ONE of the leaders of a gang which flooded North Wales with cocaine made a staggering £1.4 million out of the enterprise, a court heard yesterday.

Andrew Ross, 35, formerly of Llys y Faenol, Hawarden, is currently serving a 10-year prison sentence after he admitted conspiring to supply the Class A drug.

He was back at Mold Crown Court yesterday for a financial hearing under The Proceeds of Crime Act.

The figures were not in dispute and an agreed order was made by Judge Philip Hughes which declared Ross’s illegal benefit from drugs supply to be £1,400,465.

But having investigated the available assets, a confiscation order to the value of
£20,325 was made, based on items seized by police during the investigation into his activities.

Ross was formally given six months to pay or serve an additional 14 months in default.

A second man, Keiran Foulkes, 27, of Arfryn, Halkyn, was said to have made £620,000 out of the illegal supply, but his confiscation order was just £1,689.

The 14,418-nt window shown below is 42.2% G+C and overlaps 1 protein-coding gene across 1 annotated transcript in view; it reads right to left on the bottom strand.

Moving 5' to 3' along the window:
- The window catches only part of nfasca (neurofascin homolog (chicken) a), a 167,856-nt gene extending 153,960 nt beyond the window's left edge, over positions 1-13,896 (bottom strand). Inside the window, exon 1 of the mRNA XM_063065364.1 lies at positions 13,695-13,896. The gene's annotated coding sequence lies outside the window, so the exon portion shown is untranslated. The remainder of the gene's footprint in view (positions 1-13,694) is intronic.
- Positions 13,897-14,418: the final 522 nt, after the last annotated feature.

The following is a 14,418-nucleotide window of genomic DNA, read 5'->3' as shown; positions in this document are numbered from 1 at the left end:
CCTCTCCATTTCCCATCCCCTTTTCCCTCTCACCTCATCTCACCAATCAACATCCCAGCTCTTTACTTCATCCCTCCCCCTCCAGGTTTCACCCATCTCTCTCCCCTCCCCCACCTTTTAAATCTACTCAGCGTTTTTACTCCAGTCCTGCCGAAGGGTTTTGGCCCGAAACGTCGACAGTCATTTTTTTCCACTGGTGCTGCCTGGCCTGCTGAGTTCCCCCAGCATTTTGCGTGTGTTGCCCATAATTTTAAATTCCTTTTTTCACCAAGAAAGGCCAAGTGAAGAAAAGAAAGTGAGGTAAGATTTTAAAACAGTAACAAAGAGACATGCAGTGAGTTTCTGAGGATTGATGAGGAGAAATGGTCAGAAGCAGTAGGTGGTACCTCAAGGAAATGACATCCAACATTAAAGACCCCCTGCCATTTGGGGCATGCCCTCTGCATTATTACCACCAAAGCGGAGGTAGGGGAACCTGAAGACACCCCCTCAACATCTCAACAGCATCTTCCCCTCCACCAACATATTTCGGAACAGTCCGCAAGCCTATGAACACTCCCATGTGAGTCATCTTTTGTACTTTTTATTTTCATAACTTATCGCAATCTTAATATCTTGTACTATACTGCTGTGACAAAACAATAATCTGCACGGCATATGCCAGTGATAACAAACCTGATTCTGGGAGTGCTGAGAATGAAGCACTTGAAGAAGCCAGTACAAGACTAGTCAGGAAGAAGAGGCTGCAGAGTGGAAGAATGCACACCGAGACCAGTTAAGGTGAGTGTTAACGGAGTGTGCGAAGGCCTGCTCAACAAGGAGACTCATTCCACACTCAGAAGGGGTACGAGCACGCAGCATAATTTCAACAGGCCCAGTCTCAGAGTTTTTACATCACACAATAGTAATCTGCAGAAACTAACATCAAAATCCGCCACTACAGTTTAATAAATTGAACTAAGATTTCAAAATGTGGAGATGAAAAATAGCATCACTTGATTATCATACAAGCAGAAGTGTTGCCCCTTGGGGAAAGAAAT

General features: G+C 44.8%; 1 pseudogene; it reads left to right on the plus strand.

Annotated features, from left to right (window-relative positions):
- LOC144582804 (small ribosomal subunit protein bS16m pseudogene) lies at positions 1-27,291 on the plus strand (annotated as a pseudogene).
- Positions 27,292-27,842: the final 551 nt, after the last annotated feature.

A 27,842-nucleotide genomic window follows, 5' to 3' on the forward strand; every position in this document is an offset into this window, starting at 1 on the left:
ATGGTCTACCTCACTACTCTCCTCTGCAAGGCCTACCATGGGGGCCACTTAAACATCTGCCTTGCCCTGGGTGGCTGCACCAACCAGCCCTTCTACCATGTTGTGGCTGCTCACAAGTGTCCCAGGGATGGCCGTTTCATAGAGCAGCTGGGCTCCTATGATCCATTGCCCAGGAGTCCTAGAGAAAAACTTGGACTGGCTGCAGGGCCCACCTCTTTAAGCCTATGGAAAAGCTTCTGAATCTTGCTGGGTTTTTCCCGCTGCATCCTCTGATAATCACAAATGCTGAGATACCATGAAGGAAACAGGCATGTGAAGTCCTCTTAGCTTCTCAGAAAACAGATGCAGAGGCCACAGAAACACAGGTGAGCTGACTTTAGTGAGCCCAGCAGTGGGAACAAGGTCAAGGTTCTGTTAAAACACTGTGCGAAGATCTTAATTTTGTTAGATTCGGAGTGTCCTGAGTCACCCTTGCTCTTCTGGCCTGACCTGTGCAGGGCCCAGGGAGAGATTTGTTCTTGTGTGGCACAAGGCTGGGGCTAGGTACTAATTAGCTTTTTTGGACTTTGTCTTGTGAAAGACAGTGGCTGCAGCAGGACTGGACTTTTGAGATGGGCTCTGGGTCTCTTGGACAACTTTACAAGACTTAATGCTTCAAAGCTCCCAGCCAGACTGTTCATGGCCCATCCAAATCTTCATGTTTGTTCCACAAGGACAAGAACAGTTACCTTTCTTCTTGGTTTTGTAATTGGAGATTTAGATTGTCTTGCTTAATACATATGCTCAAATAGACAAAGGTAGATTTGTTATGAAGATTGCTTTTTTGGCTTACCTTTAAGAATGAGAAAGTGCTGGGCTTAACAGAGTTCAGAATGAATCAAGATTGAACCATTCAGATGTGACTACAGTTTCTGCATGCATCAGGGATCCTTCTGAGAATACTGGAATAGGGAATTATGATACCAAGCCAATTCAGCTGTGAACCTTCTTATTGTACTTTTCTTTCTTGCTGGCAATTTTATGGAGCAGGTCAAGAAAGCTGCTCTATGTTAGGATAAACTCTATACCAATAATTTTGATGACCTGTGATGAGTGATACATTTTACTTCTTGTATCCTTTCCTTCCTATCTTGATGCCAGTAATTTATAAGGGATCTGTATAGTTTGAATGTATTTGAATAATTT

However, the orders remain in place and should they come into funds in the future
then the prosecution can go after them for the rest of the money.

In September 2009, a total of nine members of the gang were jailed for a total of 44 and a half years.

The gang was smashed thanks to under-cover police work – codenamed Operation Tricorn.

Mold Crown Court was told that Ross, helped by others, organised the distribution of cocaine throughout North Wales.

The cocaine – with a 57 per cent purity, was ‘imported’ from Liverpool.

Police kept watch over many months to smash the gang and in addition to the observations, officers produced telephone records which showed contact between defendants at crucial times.

Drugs went from Rhyl to Anglesey and also into Flintshire – where they were further diluted at a house in Halkyn.

Ross, who ran a car wash business, was said to be one of the driving forces behind the conspiracy.